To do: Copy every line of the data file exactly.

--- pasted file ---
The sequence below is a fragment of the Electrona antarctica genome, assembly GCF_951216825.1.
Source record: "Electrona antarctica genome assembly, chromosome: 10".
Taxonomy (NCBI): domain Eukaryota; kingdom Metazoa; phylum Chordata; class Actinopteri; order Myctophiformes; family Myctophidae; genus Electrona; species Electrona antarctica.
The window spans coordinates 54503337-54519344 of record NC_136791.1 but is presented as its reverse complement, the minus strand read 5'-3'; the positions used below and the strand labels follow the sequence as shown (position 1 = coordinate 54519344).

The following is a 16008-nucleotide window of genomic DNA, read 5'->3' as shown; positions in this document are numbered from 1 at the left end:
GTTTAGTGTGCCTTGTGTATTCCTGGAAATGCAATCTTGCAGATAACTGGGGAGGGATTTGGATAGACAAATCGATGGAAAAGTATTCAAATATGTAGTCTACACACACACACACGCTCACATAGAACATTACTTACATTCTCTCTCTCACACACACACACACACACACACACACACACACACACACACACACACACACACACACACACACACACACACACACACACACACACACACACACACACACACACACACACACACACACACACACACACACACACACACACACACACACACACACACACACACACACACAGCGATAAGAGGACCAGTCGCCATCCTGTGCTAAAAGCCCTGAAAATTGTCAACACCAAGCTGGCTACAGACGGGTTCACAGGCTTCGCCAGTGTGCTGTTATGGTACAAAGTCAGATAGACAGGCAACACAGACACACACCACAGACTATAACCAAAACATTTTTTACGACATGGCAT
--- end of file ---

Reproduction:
The sequence below is a fragment of the Electrona antarctica genome, assembly GCF_951216825.1.
Source record: "Electrona antarctica genome assembly, chromosome: 10".
Taxonomy (NCBI): domain Eukaryota; kingdom Metazoa; phylum Chordata; class Actinopteri; order Myctophiformes; family Myctophidae; genus Electrona; species Electrona antarctica.
The window spans coordinates 54503337-54519344 of record NC_136791.1 but is presented as its reverse complement, the minus strand read 5'-3'; the positions used below and the strand labels follow the sequence as shown (position 1 = coordinate 54519344).

The following is a 16008-nucleotide window of genomic DNA, read 5'->3' as shown; positions in this document are numbered from 1 at the left end:
GTTTAGTGTGCCTTGTGTATTCCTGGAAATGCAATCTTGCAGATAACTGGGGAGGGATTTGGATAGACAAATCGATGGAAAAGTATTCAAATATGTAGTCTACACACACACACACGCTCACATAGAACATTACTTACATTCTCTCTCTCACACACACACACACACACACACACACACACACACACACACACACACACACACACACACACACACACACACACACACACACACACACACACACACACACACACACACACACACACACACACACACACACACACACACACACACACACACACACACACACACACACACAGCGATAAGAGGACCAGTCGCCATCCTGTGCTAAAAGCCCTGAAAATTGTCAACACCAAGCTGGCTACAGACGGGTTCACAGGCTTCGCCAGTGTGCTGTTATGGTACAAAGTCAGATAGACAGGCAACACAGACACACACCACAGACTATAACCAAAACATTTTTTACGACATGGCAT